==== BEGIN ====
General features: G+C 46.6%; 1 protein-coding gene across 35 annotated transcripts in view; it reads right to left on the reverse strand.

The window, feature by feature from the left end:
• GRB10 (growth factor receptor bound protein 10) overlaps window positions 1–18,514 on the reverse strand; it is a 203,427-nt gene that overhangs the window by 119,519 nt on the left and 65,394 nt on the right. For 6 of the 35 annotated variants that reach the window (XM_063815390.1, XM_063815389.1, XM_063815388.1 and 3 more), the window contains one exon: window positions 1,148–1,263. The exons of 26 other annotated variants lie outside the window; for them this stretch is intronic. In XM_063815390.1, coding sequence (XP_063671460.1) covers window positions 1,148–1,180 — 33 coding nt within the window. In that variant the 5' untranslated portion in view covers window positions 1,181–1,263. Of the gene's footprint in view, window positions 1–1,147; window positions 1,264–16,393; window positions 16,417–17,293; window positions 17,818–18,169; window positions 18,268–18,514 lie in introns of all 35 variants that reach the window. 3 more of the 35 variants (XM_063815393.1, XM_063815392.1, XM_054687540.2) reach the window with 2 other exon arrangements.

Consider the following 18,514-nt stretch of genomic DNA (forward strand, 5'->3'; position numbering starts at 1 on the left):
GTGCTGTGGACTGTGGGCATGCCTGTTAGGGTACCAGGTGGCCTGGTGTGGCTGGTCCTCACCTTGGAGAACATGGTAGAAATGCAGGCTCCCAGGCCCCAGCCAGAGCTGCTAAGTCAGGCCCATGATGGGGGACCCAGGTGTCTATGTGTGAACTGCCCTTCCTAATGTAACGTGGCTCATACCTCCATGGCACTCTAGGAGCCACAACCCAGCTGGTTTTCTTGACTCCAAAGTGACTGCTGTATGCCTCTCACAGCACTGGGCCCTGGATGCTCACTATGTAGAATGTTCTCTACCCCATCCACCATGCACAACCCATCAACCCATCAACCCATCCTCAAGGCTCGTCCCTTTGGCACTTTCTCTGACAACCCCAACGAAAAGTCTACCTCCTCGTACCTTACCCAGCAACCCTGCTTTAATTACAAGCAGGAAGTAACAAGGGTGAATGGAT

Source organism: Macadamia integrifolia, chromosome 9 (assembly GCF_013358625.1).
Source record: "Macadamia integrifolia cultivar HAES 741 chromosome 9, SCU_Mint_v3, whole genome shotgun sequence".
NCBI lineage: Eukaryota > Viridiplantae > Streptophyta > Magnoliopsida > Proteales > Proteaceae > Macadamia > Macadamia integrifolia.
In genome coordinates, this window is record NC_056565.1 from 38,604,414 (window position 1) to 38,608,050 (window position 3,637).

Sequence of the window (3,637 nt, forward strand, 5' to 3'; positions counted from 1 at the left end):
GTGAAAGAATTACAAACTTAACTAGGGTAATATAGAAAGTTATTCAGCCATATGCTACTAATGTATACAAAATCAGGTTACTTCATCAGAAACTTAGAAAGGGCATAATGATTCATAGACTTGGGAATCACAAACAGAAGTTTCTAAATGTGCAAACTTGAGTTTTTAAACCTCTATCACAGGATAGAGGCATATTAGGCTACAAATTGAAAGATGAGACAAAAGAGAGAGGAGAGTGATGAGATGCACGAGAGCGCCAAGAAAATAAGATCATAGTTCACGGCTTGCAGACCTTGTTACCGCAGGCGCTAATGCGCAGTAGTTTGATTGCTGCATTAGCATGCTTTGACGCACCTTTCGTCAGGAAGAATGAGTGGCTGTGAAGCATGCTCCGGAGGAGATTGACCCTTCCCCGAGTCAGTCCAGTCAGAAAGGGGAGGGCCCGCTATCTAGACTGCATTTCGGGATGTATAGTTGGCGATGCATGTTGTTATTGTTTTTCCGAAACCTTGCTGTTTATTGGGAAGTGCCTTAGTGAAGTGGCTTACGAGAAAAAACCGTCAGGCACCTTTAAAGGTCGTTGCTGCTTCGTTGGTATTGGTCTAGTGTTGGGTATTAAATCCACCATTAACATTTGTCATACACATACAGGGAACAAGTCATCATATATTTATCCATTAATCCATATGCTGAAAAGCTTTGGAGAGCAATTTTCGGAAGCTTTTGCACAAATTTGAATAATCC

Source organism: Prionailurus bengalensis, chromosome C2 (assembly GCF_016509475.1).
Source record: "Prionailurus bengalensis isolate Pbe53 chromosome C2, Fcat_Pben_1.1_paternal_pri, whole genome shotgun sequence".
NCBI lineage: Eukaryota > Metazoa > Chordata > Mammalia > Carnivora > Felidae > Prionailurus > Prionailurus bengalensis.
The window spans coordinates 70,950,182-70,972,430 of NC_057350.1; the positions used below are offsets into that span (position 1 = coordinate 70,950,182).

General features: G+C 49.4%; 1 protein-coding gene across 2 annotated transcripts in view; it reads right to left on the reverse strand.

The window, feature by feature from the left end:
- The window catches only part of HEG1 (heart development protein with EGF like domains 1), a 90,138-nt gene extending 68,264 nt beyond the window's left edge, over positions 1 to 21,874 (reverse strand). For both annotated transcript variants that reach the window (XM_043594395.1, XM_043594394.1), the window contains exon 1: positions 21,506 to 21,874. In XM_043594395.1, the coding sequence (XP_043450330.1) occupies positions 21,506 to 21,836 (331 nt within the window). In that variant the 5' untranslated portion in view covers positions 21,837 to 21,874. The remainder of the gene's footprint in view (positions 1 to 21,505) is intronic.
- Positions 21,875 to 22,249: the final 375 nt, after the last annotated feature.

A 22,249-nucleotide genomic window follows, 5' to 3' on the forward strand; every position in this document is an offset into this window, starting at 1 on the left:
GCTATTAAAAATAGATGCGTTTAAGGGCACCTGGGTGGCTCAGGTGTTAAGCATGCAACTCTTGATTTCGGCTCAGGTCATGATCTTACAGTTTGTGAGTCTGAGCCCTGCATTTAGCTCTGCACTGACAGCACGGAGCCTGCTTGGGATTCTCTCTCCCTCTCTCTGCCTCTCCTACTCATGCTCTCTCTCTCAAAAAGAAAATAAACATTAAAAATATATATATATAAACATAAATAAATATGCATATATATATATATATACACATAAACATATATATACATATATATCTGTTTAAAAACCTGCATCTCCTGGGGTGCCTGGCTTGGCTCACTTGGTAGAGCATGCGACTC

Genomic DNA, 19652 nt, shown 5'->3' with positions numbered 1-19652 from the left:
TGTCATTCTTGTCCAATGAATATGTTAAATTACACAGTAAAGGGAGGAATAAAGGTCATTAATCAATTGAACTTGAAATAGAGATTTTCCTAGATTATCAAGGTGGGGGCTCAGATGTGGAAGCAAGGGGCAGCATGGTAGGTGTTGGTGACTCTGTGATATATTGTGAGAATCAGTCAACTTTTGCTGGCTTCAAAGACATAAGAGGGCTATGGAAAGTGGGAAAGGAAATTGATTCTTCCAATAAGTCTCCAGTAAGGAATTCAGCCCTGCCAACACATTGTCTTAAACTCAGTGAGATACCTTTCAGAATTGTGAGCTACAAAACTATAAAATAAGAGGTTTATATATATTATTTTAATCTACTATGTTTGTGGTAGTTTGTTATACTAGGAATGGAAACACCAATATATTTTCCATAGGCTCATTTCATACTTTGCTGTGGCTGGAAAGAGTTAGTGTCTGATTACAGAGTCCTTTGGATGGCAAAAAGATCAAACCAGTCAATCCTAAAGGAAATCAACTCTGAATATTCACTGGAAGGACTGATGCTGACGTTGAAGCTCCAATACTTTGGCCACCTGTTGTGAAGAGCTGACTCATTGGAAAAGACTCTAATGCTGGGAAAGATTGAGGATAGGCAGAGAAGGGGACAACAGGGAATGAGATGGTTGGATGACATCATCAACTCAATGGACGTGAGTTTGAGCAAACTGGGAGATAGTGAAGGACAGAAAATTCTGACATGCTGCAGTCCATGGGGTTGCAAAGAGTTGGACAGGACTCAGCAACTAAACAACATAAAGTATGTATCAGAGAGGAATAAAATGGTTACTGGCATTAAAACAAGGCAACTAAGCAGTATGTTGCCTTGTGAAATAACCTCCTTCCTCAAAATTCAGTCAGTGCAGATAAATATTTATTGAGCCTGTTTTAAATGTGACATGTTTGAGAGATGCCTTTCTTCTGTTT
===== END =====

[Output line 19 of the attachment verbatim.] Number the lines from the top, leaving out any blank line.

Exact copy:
- Positions 21,875 to 22,249: the final 375 nt, after the last annotated feature.